So far we have addressed ourselves to plaintiffs' appeal from the summary judgment rendered in their favor. Defendants also appeal "conditionally" from the judgment denying their own motion for summary judgment. For reasons already expressed, judgment should not be summarily awarded in favor of defendants. We therefore affirm. Defendants raise, however, a number of factual and legal issues, such as whether plaintiffs were "participants" in the pension plan. We leave to the district court on remand to what extent this and possibly other issues (beyond good faith) should be opened up in the interest of a complete and just resolution.
Reversed and remanded for proceedings consistent herewith. No. 75-1069 is affirmed. No costs at this time.
The House Committee on Education and Labor, the key committee with respect to drafting the civil penalty provisions, stated in its report,
"It is the intention of the committee that no fine or penalty provided for under this act, whether civil or criminal, shall be imposed except for deliberate defiance or persistent refusal in bad faith to comply with a clear obligation imposed by the provisions of this act."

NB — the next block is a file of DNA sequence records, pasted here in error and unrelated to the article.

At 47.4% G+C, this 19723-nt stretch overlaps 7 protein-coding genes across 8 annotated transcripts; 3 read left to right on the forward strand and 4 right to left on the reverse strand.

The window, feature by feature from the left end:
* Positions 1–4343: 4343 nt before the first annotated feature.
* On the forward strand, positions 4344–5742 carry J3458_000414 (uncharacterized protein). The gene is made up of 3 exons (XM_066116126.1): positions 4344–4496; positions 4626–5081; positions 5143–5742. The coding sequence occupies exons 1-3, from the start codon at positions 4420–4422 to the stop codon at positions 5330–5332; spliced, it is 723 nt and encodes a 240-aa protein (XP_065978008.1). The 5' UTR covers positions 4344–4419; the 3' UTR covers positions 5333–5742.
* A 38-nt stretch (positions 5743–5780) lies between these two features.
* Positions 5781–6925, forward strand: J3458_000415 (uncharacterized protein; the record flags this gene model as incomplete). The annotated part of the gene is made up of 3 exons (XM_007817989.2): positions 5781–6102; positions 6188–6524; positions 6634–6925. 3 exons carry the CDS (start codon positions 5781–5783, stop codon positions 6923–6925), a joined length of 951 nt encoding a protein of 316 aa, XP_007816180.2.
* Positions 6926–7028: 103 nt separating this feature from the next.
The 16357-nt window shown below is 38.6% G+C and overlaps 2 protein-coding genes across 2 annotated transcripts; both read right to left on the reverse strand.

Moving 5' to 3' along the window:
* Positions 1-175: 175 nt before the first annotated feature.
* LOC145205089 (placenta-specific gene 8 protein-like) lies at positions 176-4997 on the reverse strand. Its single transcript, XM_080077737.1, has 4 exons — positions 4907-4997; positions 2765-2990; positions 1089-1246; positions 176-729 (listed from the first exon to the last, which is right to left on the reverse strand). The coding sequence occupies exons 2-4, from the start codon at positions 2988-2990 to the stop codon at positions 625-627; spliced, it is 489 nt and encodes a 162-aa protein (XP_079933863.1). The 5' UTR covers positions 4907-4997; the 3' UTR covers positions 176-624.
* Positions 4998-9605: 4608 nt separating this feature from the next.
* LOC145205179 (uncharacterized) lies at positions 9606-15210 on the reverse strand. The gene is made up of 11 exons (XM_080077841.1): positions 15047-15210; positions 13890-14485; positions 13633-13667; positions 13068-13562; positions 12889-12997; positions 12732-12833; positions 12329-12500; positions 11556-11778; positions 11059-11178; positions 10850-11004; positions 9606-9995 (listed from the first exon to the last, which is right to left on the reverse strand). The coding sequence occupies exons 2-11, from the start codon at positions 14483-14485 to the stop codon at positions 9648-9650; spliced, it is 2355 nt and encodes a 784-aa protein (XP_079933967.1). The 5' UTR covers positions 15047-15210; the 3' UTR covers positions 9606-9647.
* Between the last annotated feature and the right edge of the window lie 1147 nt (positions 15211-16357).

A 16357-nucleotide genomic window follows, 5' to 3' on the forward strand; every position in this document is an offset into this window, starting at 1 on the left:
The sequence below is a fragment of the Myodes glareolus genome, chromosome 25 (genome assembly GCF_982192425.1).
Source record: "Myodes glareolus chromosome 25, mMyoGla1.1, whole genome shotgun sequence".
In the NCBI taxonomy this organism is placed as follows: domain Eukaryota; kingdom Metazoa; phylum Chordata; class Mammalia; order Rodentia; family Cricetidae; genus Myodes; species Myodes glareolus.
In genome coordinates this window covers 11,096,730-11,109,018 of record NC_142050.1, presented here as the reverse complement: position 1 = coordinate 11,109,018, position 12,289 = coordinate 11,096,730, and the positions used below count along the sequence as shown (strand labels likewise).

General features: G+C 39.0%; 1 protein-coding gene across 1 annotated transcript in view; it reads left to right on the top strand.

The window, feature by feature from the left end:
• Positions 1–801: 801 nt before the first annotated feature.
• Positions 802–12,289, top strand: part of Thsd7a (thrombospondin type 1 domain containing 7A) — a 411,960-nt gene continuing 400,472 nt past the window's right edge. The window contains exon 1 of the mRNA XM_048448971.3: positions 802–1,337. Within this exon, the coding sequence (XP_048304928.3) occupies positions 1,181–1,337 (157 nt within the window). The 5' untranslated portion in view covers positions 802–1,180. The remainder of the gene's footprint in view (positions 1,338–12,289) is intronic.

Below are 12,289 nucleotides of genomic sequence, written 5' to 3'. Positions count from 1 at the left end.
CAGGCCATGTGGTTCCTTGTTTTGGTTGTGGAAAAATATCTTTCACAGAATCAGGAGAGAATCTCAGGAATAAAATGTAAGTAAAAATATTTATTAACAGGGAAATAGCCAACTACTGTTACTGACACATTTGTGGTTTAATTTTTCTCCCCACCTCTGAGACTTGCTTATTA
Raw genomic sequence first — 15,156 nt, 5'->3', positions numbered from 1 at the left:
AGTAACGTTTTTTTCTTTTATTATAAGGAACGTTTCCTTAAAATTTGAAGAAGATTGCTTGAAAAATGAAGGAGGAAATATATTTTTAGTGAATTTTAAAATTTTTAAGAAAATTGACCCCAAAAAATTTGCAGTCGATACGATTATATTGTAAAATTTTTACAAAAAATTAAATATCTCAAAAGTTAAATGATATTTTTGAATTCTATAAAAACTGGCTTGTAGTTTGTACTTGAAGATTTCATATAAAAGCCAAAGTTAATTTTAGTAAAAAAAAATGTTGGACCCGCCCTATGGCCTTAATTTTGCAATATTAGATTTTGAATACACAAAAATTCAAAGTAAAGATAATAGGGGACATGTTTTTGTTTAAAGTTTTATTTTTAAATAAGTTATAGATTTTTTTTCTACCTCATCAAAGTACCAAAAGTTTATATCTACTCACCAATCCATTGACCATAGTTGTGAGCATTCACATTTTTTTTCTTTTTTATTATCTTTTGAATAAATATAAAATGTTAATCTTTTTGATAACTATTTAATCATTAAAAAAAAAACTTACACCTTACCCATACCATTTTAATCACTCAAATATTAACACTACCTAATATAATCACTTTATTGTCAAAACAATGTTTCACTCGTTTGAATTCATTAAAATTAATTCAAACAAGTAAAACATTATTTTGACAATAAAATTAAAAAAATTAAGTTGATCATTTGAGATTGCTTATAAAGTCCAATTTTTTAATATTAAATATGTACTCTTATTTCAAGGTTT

H.R. Rep. No. 2283, 85th Con., 2d Sess., 1958 U.S. Code Cong. & Admin. News at 4190.
Besides the defendants' good or bad faith, courts as did the district court have looked at the presence or absence of abuses Congress sought to guard against and of injury to plaintiff. See Harrold v. Coble, 261 F.Supp. 29 (M.D.N.C.1966), aff'd, 380 F.2d 18 (4th Cir. 1967); Phillips v. Unity Welfare Assoc., Inc., 359 F.Supp. 1147 (E.D.Mo.1973).
Both parties, in seeking summary judgment, alleged the absence of any factual issue, perhaps leading the court to treat the case as if submitted upon an agreed record. But given the inconclusiveness, of the record before the court on the issue of good faith, we see no satisfactory basis for it to have exercised its discretion concerning the statutory penalties and fees